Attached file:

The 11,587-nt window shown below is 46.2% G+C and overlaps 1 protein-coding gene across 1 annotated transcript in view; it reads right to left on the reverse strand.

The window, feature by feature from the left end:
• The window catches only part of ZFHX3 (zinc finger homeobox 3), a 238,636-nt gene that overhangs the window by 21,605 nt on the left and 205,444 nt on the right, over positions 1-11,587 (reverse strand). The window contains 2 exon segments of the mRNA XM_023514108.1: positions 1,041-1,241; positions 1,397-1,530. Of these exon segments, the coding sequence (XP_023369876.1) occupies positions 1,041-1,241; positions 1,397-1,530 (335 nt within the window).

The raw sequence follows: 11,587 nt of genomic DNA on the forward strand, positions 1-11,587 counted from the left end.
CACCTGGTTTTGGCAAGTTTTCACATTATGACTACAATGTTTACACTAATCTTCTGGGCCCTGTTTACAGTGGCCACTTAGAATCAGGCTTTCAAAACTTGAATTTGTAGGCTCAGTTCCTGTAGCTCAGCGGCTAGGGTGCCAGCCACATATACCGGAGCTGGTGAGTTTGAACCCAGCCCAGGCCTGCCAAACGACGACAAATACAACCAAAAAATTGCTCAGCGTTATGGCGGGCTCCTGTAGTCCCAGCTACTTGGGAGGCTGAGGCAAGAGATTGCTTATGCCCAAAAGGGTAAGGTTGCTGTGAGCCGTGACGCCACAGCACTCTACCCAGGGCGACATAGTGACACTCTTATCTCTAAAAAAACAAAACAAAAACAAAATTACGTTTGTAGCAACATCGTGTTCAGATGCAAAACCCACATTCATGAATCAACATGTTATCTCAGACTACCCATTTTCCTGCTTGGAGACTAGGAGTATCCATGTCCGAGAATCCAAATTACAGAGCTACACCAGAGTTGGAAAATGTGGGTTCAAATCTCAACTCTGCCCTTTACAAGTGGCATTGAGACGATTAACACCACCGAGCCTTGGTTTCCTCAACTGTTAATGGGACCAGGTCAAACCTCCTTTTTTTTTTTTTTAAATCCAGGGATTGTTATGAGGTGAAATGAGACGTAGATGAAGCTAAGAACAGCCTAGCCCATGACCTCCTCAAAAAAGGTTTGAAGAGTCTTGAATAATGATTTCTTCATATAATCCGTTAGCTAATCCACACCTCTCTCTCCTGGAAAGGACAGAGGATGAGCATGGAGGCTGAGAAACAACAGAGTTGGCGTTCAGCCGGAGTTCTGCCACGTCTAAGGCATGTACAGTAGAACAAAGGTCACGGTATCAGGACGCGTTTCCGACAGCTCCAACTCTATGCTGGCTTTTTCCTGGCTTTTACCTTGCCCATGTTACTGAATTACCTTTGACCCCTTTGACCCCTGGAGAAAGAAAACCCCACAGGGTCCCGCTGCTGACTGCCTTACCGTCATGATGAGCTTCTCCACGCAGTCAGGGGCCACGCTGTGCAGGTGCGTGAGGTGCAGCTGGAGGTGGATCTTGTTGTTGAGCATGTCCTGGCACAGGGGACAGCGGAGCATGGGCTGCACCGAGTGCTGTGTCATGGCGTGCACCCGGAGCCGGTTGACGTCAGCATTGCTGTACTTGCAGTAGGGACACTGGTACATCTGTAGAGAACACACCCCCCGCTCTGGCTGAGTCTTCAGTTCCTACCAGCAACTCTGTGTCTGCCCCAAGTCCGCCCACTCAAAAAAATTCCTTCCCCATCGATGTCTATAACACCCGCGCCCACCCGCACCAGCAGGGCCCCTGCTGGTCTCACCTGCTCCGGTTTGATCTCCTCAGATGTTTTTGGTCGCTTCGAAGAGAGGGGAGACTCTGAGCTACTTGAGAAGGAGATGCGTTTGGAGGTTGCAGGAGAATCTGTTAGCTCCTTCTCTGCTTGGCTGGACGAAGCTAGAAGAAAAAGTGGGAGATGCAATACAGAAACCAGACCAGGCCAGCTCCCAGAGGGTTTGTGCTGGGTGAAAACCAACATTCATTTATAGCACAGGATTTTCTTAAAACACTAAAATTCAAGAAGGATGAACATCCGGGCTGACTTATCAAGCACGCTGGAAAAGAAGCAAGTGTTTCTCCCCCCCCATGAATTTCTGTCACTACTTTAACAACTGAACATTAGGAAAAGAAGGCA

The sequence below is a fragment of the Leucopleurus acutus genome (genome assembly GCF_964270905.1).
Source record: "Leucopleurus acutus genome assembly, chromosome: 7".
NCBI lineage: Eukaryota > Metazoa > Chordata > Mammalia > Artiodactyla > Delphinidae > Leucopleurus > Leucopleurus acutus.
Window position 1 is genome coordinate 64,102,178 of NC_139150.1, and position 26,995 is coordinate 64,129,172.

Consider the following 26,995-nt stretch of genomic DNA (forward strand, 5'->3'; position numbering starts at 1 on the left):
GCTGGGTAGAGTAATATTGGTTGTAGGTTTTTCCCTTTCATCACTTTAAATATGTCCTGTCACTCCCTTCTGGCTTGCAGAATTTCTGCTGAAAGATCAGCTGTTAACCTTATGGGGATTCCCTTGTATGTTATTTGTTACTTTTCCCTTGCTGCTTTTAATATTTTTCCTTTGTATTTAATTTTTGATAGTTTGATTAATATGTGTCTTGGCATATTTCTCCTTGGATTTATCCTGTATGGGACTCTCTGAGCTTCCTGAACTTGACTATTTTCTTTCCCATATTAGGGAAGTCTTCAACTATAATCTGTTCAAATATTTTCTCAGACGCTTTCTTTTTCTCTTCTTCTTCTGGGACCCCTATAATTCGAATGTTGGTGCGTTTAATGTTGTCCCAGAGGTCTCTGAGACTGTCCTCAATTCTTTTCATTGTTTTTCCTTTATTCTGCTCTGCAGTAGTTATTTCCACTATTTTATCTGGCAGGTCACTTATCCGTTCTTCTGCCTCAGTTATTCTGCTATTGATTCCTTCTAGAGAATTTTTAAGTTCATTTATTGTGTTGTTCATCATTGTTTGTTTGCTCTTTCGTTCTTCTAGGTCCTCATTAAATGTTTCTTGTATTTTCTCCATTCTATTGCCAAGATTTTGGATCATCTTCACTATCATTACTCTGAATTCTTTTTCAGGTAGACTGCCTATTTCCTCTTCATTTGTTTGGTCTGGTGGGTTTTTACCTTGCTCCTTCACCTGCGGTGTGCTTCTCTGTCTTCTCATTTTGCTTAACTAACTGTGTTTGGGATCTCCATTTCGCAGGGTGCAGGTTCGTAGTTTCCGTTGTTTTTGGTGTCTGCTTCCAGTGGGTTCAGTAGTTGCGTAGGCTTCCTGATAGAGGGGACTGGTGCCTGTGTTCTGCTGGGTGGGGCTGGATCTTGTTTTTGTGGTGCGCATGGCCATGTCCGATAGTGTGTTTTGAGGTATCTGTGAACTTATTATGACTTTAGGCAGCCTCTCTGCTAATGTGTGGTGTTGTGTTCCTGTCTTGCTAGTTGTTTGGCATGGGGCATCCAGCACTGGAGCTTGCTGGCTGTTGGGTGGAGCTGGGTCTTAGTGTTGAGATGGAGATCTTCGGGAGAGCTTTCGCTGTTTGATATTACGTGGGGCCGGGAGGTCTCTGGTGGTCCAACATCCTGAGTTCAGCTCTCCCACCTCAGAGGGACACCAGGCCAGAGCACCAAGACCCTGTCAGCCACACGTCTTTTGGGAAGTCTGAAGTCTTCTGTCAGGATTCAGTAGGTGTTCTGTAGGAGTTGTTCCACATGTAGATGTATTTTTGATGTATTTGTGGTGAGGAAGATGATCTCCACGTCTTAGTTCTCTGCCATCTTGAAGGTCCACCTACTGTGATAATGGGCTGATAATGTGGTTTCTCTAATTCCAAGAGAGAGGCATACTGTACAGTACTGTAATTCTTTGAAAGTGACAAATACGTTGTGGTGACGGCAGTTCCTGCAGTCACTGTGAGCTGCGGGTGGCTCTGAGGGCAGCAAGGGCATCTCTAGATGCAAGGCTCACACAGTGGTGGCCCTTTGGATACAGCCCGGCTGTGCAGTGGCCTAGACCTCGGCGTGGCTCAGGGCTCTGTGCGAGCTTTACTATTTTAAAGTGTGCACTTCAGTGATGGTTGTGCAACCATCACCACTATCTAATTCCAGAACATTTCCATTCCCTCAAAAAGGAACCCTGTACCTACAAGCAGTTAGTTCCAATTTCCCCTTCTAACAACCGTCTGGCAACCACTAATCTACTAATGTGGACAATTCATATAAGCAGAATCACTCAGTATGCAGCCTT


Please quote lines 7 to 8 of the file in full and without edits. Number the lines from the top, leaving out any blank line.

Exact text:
Source record: "Leucopleurus acutus genome assembly, chromosome: 7".
NCBI lineage: Eukaryota > Metazoa > Chordata > Mammalia > Artiodactyla > Delphinidae > Leucopleurus > Leucopleurus acutus.